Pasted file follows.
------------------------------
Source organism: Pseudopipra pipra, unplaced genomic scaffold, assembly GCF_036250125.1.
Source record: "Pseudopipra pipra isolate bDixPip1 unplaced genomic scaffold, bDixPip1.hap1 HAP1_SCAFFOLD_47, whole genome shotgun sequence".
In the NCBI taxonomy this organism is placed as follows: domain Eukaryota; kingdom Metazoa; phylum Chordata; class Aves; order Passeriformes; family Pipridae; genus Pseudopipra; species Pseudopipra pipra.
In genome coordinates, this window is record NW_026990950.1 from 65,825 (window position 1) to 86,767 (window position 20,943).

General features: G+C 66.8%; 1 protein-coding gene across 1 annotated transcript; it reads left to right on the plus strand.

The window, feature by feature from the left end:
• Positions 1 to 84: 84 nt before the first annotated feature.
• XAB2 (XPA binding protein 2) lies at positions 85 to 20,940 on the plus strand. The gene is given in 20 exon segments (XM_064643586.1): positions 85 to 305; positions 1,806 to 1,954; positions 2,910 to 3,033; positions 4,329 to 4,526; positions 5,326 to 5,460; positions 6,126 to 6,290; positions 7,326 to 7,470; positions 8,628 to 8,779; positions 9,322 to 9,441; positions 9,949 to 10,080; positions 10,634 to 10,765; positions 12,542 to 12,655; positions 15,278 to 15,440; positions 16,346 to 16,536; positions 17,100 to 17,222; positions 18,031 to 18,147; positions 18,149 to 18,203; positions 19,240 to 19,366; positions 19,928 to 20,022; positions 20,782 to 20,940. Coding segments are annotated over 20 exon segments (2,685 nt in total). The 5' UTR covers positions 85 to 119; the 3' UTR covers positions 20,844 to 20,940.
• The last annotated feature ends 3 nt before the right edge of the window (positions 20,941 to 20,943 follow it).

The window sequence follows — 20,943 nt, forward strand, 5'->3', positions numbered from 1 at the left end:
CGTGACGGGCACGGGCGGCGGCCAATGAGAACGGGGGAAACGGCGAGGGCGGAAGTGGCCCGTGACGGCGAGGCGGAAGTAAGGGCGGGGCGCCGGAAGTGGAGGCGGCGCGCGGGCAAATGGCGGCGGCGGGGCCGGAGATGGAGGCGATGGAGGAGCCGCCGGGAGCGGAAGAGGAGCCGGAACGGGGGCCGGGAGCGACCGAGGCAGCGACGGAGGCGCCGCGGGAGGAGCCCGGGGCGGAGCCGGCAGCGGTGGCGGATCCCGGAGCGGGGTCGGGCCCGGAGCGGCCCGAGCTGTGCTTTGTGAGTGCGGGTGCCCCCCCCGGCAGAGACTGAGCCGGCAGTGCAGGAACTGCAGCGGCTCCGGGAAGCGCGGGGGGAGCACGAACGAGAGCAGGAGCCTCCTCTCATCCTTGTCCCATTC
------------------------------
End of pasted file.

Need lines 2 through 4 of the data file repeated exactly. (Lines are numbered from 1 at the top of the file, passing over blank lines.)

Source record: "Pseudopipra pipra isolate bDixPip1 unplaced genomic scaffold, bDixPip1.hap1 HAP1_SCAFFOLD_47, whole genome shotgun sequence".
In the NCBI taxonomy this organism is placed as follows: domain Eukaryota; kingdom Metazoa; phylum Chordata; class Aves; order Passeriformes; family Pipridae; genus Pseudopipra; species Pseudopipra pipra.
In genome coordinates, this window is record NW_026990950.1 from 65,825 (window position 1) to 86,767 (window position 20,943).